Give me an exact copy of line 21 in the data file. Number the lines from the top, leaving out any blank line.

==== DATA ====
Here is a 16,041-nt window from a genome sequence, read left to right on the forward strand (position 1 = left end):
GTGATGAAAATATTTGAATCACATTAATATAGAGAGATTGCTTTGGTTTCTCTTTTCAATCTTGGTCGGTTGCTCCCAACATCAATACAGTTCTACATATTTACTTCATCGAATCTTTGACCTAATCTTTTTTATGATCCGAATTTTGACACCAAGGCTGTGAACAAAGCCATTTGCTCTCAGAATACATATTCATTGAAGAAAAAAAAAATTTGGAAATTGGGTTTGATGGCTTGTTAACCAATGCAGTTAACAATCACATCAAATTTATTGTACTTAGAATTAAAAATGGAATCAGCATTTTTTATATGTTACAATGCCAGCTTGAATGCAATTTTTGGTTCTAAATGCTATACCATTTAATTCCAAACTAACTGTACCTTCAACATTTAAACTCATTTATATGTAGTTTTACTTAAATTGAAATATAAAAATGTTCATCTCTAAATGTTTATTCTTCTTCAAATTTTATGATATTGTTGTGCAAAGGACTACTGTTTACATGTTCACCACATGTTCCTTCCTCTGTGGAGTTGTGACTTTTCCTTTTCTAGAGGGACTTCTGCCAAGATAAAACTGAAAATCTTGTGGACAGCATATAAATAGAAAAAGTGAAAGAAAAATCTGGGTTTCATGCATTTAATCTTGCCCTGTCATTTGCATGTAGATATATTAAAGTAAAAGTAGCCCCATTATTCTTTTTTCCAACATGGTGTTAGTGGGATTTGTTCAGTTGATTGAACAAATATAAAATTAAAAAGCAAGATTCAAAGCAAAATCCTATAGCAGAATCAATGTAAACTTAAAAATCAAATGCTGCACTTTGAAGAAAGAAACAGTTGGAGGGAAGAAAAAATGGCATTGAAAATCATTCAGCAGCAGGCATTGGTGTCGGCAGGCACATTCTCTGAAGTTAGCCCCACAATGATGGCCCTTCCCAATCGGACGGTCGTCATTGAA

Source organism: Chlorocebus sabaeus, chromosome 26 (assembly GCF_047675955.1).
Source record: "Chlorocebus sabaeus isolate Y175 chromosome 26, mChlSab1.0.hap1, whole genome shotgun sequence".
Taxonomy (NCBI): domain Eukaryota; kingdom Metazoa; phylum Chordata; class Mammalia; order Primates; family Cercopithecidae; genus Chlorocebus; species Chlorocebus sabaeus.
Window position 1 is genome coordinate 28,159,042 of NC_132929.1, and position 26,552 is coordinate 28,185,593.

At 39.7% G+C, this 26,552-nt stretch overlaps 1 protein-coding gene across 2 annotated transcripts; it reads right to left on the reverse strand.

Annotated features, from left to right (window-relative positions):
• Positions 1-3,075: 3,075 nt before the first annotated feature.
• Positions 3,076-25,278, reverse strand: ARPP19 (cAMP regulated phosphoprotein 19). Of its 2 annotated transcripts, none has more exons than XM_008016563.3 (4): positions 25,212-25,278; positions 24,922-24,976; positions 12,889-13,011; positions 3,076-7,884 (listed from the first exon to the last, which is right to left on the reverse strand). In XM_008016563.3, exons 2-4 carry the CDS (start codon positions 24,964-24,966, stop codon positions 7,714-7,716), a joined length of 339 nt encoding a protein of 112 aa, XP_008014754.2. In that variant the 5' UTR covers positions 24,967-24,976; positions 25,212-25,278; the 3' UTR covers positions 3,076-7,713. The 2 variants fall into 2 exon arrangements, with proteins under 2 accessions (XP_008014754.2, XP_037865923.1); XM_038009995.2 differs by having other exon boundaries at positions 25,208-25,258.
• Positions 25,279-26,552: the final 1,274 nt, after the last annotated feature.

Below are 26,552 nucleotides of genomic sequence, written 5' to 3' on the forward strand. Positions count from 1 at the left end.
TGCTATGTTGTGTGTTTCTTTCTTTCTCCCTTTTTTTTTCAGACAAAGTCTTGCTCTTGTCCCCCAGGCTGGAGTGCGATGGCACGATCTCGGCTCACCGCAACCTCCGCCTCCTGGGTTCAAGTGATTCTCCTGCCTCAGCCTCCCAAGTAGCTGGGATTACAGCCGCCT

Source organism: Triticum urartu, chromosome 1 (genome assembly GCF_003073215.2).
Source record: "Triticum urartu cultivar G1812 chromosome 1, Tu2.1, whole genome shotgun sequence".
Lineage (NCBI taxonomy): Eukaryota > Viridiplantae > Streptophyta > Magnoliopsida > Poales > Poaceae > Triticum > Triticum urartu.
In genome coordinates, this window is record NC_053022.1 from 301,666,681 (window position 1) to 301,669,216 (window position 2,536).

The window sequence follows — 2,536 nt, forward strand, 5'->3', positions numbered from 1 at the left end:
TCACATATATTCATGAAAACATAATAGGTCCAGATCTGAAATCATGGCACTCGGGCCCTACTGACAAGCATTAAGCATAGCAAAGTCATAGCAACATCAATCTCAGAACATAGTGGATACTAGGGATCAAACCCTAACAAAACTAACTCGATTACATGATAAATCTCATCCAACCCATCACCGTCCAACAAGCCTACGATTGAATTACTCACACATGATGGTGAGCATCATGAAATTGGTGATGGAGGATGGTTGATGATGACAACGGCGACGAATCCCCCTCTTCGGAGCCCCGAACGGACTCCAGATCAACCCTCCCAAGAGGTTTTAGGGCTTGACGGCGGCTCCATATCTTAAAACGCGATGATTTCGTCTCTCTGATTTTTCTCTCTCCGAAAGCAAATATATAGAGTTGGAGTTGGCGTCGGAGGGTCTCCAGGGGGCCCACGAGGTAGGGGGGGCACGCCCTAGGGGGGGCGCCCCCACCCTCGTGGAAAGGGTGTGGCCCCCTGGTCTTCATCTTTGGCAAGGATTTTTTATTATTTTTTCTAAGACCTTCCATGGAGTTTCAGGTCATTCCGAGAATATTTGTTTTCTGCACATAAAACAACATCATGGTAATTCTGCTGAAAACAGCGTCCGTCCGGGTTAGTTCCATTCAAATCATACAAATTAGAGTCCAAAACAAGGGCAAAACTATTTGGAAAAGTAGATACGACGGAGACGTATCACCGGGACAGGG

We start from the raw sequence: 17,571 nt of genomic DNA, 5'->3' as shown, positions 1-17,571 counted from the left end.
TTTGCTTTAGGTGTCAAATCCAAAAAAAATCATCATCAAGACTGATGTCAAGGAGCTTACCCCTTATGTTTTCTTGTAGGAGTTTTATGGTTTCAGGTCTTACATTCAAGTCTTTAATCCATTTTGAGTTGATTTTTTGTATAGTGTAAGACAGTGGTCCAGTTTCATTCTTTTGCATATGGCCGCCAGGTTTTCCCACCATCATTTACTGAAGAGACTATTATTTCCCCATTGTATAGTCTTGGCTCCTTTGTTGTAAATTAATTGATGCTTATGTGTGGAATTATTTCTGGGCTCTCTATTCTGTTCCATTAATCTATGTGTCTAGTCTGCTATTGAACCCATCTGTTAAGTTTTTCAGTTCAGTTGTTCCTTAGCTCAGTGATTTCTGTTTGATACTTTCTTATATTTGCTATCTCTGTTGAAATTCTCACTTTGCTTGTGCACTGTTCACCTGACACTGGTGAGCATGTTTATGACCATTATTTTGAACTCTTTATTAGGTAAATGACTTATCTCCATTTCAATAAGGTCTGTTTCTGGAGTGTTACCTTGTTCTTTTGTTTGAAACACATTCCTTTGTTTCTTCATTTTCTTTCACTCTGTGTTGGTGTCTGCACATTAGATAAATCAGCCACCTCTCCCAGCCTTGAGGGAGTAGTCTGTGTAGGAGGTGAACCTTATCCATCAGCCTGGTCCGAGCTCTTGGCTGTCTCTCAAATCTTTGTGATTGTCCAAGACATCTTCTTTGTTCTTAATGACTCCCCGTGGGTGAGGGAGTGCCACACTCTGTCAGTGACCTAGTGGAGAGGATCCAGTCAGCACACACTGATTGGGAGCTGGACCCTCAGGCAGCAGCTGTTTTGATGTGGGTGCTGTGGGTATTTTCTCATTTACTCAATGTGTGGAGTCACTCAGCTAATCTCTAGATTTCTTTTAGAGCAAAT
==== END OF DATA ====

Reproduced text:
TTTGCTTTAGGTGTCAAATCCAAAAAAAATCATCATCAAGACTGATGTCAAGGAGCTTACCCCTTATGTTTTCTTGTAGGAGTTTTATGGTTTCAGGTCTTACATTCAAGTCTTTAATCCATTTTGAGTTGATTTTTTGTATAGTGTAAGACAGTGGTCCAGTTTCATTCTTTTGCATATGGCCGCCAGGTTTTCCCACCATCATTTACTGAAGAGACTATTATTTCCCCATTGTATAGTCTTGGCTCCTTTGTTGTAAATTAATTGATGCTTATGTGTGGAATTATTTCTGGGCTCTCTATTCTGTTCCATTAATCTATGTGTCTAGTCTGCTATTGAACCCATCTGTTAAGTTTTTCAGTTCAGTTGTTCCTTAGCTCAGTGATTTCTGTTTGATACTTTCTTATATTTGCTATCTCTGTTGAAATTCTCACTTTGCTTGTGCACTGTTCACCTGACACTGGTGAGCATGTTTATGACCATTATTTTGAACTCTTTATTAGGTAAATGACTTATCTCCATTTCAATAAGGTCTGTTTCTGGAGTGTTACCTTGTTCTTTTGTTTGAAACACATTCCTTTGTTTCTTCATTTTCTTTCACTCTGTGTTGGTGTCTGCACATTAGATAAATCAGCCACCTCTCCCAGCCTTGAGGGAGTAGTCTGTGTAGGAGGTGAACCTTATCCATCAGCCTGGTCCGAGCTCTTGGCTGTCTCTCAAATCTTTGTGATTGTCCAAGACATCTTCTTTGTTCTTAATGACTCCCCGTGGGTGAGGGAGTGCCACACTCTGTCAGTGACCTAGTGGAGAGGATCCAGTCAGCACACACTGATTGGGAGCTGGACCCTCAGGCAGCAGCTGTTTTGATGTGGGTGCTGTGGGTATTTTCTCATTTACTCAATGTGTGGAGTCACTCAGCTAATCTCTAGATTTCTTTTAGAGCAAAT